Taking this second option has given Trump time to create the first option, in the traditional US way. His supporters may well be disappointed that the Syrian conflict isn’t affecting Israel more than it is. By causing more trouble in the region Trump gives himself the option of persuading the world that the US must intervene to protect Israel from the violence his own decision has unleashed – a move which many in the powerful US Jewish lobby would support, and would be presented to Arab governments as necessary to protect their own states from the terrorist elements amongst their own people.
So far the protests against the decision have been relatively restrained, perhaps for this reason. Palestinians themselves don’t want their cause automatically associated with terrorism and violence, so the Arab world is happier using diplomatic channels to vent its displeasure, at present. But what happens then? Are we to believe that the Arab world as a whole will line up on the same side, as they have repeatedly failed to do in the past?
One of the reasons Israel has had much more diplomatic success than the Arab world is that you know what you are getting. Plonked in the middle of hostile neighbours by dispossessing the pre-World War Two Palestinian State, it pursues exactly the passive-aggressive policy you would expect it to. Whatever the complexion of its government, the nation as a whole has so many red lines that all the policy options are very similar. It also has one government, not a coalition of several claiming to represent diverse opinion.
Despite the best efforts of Saudi Arabia, Egypt and Syria over the years, either separately or together, no one country has emerged as the unquestioned leader of the Arab world. Therefore the diplomatic counterpart to Israel is the Arab League. This body is frequently described as “toothless,” and despite recent achievements it is likely to remain so. The “Arab position” on any question is usually a divided one [at least till now] … and even when it isn’t it is deeply complicated, with any agreement on policy undermined by divisions on methods and personnel.
The Arab world is not trying to unite against Trump’s decision because the Palestinian Authority has its own friends and enemies within it. The established Arab countries speak out against terrorist organisations, but the Arab groups who feel more dispossessed, or are protected by such groups, support them.
The US is hoping that the protests against the Jerusalem decision can be linked with terrorists and their supporters rather than the established countries. This would give the US both the option to intervene in support of Israel and to make a grand gesture, by declaring that Arab countries now regarded as terror sponsors, such as Saudi Arabia, are actually friends under the same threat of terrorism the West is.
No mirrors in the White House
If the ruse is successful though, the US won’t want or need yet another war. If the defeat of ISIS and the US can be ignored long enough, it might be possible to turn those situations around. But this will only happen if the US abandons its plans to create a Kurdish state, and as yet there is no sign that it has.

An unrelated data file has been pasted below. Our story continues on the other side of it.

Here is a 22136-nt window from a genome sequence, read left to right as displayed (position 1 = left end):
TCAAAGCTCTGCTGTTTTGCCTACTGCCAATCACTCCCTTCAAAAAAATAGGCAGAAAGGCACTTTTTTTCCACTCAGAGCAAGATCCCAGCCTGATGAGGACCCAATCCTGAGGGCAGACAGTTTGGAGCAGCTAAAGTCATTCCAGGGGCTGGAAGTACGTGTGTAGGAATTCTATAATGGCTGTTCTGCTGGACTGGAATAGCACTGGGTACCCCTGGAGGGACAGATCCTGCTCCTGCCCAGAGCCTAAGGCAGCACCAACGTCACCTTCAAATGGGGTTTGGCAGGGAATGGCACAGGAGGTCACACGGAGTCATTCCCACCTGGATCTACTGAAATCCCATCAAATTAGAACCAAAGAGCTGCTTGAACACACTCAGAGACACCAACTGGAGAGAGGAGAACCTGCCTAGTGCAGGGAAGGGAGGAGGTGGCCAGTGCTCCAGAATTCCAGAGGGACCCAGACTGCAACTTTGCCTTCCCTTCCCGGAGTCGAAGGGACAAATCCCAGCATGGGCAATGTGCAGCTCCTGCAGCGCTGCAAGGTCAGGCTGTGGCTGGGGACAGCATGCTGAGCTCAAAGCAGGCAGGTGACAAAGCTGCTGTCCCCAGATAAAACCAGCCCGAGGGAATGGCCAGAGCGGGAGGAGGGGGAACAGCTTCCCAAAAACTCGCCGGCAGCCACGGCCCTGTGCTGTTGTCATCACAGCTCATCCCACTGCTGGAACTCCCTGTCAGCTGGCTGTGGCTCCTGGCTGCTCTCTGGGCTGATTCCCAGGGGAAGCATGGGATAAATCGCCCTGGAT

The best guarantor of regional peace at present is the Russian Federation. Whatever the crimes of the Assad regime and the post-war Iraqi pseudo-regime, and there have been many, they are still the legitimate governments of their countries. If the US can’t beat them, it can at least put pressure on them through Russia, which the US branded as their greatest protector when it suited it to do so.
But as with the idea of abandoning the Kurdish state, the problem is energy resources. Working with Russia to achieve US goals would also mean not trying to disrupt Russian pipeline projects. That won’t happen either, leaving the US and Russia to slug it out for influence in each country, calling each other names. This is still preferable to war for both sides, but will probably simply postpone conflict, not eradicate the possibility of it.
There does not seem to be any way the US can profit from the defeat of Daesh unless it completely reverses its policy, rather than creating distractions which cost yet more lives. People are saying that Trump’s decision to recognise Jerusalem as capital of Israel was a campaign promise he has made good on. This is true, but he also promised to end or scale back US involvement in expensive foreign wars. That really would be a change of policy, driven by reasons his domestic and international audience can understand, as the likelihood of any country actually invading the US is very small. But how is inflaming the Middle East over Jerusalem going to help him achieve that goal?
The US has experienced far less terrorism than most countries. There have been some well-publicised incidents, but in general it has got off lightly. The developed countries where it has done much more damage, such as the UK, Italy, Russia and former West Germany, did not conduct a war on terror or publicly ask the US to do so for them. Why? Because they knew it would only breed more terrorism, and provoke their existing enemies into backing the terrorists.
The War on Terror announced by George W. Bush has done exactly what was feared. There are more alleged terrorist incidents now than there were before it started. Some of these are clearly false flags perpetrated by the West itself, while others are genuine attacks made by groups supported by one power or another, who the West have happily recruited when it suits them. Not only has the War on Terror failed, it was designed to fail. It has served a purpose, but now the US is discovering it can’t just shut the programme down and walk away.
Losing the lack of plot
The US still needs terrorism to cover its own mistakes as well as to further its policy goals. It is happy to create more of it, by recognising Jerusalem as the capital of Israel, rather than face what has happened to its Kurdish project—a convenient distraction, especially in the light of so many failures.
It is the defeat of that project, via the defeat of Daesh, which has created the distraction and provocation of the Jerusalem decision. It is designed to manufacture a NEW terror threat which will get the “moderate” Arab countries onside and also bolster popular support for poor little Israel.
Trump has not acted impulsively but has bought the US time. He has refocused world attention from the humiliation of the Daesh defeat, and US involvement in Daesh’s rise in the first place. It is even conceivable that just “maybe” the Israeli-Palestinian situation will now get so serious that the Syrian and Iraqi governments will choose to forget everything the US has done in their countries in recent years, and want to protect themselves from the latest terrorist threat the US has turned loose.
But if I were one of the Palestinians and Arab moderates offended by Trump’s decision, I wouldn’t want to hold my breath until something good came out of it.
By Seth Ferris
Source: New Eastern Outlook